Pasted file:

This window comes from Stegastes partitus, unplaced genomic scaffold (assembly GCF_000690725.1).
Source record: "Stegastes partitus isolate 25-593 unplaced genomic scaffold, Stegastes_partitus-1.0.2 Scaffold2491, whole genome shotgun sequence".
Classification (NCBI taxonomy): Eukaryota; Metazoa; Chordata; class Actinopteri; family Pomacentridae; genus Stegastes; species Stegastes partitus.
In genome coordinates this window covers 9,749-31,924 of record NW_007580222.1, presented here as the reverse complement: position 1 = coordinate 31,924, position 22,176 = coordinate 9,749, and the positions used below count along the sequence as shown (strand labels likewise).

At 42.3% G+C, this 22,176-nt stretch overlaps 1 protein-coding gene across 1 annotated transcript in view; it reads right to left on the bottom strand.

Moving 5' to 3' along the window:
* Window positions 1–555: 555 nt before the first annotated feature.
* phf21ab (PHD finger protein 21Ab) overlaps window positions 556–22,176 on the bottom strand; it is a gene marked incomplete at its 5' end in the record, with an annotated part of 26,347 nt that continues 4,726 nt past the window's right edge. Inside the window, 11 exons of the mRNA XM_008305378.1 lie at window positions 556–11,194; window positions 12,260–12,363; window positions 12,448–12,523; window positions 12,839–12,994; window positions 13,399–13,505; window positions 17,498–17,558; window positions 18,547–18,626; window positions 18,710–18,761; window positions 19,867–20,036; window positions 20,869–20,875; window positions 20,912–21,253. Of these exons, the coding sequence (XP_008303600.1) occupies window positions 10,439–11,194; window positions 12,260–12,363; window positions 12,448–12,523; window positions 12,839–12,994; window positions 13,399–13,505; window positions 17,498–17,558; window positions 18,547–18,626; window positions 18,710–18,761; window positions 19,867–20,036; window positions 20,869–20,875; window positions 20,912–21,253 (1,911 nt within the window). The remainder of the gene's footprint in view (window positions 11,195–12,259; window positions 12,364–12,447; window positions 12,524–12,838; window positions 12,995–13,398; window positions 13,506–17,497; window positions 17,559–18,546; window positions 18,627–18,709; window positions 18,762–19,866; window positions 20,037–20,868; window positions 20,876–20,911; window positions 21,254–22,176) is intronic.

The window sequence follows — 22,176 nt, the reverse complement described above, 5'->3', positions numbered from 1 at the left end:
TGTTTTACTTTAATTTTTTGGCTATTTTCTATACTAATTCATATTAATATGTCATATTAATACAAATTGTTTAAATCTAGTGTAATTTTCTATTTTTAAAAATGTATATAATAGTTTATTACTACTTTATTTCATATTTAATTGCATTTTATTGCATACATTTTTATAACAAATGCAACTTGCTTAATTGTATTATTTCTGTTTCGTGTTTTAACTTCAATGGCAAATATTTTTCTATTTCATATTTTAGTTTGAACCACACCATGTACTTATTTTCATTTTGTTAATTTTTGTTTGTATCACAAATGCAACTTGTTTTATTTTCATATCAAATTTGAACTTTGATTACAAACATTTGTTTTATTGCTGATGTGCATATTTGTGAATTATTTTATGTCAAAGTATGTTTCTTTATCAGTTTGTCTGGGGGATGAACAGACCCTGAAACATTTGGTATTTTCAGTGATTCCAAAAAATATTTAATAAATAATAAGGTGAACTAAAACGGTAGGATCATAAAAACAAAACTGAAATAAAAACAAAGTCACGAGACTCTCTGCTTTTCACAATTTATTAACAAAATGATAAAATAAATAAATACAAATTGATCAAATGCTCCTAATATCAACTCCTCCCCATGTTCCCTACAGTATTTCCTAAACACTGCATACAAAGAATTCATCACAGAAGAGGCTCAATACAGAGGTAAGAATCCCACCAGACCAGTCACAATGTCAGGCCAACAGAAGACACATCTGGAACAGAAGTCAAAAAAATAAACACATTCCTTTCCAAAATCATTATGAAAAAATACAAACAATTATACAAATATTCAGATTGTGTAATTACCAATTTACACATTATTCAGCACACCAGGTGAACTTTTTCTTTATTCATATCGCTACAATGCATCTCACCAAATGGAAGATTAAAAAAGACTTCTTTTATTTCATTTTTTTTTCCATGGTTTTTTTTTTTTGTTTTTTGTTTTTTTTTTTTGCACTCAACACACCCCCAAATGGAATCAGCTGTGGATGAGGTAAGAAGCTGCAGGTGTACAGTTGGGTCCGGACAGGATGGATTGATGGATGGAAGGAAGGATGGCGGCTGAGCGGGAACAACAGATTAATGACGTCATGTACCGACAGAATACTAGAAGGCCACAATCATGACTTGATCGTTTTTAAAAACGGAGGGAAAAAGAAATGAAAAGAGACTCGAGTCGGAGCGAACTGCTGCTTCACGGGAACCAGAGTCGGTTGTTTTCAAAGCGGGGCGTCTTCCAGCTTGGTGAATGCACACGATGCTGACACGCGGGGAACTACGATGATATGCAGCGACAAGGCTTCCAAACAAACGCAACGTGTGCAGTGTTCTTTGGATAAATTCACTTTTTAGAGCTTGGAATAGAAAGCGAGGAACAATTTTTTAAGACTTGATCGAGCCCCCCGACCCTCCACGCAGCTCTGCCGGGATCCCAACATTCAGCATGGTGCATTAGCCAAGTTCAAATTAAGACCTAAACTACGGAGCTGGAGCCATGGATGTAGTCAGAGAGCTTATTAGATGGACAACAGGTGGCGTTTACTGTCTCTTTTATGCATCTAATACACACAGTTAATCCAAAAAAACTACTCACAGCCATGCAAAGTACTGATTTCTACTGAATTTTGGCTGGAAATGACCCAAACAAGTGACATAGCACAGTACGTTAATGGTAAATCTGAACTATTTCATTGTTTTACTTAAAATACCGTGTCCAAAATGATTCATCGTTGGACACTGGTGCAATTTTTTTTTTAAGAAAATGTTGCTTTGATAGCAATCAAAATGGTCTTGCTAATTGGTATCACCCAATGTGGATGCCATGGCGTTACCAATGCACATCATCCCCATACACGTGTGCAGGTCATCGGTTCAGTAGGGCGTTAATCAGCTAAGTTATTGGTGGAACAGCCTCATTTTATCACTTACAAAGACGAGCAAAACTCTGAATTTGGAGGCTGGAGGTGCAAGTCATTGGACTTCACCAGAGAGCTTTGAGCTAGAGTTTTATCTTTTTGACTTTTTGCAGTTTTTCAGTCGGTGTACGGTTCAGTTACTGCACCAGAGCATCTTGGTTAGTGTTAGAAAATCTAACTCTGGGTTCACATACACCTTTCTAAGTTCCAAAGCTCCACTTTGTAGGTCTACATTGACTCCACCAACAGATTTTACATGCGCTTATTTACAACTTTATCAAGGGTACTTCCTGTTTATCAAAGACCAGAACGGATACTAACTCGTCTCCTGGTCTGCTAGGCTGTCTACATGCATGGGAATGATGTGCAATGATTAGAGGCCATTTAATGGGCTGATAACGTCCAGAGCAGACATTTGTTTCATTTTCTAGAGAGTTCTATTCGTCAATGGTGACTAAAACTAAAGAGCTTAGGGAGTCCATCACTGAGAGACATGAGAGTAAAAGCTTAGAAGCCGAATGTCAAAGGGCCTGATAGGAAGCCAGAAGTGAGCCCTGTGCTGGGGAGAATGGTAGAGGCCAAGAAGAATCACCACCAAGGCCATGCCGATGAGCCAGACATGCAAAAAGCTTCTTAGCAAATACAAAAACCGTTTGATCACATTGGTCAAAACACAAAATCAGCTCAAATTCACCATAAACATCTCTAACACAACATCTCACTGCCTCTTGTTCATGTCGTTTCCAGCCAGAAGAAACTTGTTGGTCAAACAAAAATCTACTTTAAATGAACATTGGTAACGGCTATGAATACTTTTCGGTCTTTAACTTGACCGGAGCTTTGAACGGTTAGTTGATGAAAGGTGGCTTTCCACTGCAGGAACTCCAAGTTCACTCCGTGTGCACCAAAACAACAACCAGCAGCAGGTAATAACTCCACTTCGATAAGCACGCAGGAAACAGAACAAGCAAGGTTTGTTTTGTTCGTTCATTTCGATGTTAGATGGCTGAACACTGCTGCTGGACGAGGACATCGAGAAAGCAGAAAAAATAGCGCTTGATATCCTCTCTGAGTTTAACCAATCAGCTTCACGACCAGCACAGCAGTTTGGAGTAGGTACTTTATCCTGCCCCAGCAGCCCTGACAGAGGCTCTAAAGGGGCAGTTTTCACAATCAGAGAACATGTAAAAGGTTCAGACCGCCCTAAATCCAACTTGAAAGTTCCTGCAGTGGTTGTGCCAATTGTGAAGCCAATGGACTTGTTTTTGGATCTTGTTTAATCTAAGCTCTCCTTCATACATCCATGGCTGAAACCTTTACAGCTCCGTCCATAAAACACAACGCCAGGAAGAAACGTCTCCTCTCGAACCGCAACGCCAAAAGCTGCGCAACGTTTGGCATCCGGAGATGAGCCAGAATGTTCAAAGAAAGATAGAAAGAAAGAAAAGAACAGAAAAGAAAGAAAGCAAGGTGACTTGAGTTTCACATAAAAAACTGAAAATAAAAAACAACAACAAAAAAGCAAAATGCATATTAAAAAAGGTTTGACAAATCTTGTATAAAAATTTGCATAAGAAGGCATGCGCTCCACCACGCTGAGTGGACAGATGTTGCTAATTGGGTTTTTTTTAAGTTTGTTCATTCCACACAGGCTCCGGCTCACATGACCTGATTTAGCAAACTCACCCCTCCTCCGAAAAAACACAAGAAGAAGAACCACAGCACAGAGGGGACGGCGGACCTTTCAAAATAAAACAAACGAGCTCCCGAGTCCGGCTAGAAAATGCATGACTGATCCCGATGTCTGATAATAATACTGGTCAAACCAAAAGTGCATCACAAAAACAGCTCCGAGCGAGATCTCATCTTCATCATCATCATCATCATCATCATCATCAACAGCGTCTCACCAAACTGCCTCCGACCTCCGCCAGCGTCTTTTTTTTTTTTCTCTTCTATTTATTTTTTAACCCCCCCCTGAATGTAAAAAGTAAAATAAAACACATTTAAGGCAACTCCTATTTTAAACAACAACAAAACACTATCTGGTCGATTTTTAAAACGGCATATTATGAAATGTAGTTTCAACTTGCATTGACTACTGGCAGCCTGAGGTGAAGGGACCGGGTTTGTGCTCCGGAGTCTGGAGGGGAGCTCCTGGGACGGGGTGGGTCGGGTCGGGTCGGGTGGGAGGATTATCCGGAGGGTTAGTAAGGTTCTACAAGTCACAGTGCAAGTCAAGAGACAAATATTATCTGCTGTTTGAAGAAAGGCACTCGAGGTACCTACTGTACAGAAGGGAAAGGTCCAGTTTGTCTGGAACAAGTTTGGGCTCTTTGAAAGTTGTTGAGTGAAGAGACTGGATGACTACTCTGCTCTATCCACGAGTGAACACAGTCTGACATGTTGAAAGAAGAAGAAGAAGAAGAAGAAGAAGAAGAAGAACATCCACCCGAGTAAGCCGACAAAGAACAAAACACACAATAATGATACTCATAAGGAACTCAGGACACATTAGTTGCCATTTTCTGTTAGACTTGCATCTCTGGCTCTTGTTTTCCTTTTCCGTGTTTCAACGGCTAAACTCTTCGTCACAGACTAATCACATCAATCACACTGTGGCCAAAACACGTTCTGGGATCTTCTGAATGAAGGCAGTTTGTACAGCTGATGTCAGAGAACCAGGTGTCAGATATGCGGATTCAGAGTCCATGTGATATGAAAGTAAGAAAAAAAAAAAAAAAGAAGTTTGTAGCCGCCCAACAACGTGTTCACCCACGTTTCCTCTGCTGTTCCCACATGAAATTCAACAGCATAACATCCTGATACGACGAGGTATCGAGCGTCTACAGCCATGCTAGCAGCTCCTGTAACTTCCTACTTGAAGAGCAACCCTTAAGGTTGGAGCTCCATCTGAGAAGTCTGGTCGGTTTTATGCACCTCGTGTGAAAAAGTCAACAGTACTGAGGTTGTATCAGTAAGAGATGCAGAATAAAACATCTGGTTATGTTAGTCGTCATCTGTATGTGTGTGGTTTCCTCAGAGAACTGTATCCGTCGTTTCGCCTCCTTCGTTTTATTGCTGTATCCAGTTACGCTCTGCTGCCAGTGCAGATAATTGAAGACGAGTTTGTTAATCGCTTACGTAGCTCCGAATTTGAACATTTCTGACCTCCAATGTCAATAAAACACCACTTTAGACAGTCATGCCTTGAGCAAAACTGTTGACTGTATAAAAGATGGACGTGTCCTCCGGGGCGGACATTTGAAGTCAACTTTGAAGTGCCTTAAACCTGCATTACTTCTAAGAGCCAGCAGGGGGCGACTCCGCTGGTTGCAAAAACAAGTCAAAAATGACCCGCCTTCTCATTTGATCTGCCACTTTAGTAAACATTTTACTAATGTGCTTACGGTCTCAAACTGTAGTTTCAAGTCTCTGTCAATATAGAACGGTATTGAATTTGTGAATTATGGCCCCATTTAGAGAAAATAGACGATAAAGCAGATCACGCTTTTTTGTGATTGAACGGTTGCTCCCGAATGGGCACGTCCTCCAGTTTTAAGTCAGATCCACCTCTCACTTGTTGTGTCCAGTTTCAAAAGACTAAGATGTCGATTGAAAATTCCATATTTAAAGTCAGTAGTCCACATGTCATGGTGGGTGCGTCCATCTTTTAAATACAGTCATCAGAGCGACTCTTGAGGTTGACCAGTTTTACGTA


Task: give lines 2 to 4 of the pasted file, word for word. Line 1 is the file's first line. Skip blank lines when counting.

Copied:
Source record: "Stegastes partitus isolate 25-593 unplaced genomic scaffold, Stegastes_partitus-1.0.2 Scaffold2491, whole genome shotgun sequence".
Classification (NCBI taxonomy): Eukaryota; Metazoa; Chordata; class Actinopteri; family Pomacentridae; genus Stegastes; species Stegastes partitus.
In genome coordinates this window covers 9,749-31,924 of record NW_007580222.1, presented here as the reverse complement: position 1 = coordinate 31,924, position 22,176 = coordinate 9,749, and the positions used below count along the sequence as shown (strand labels likewise).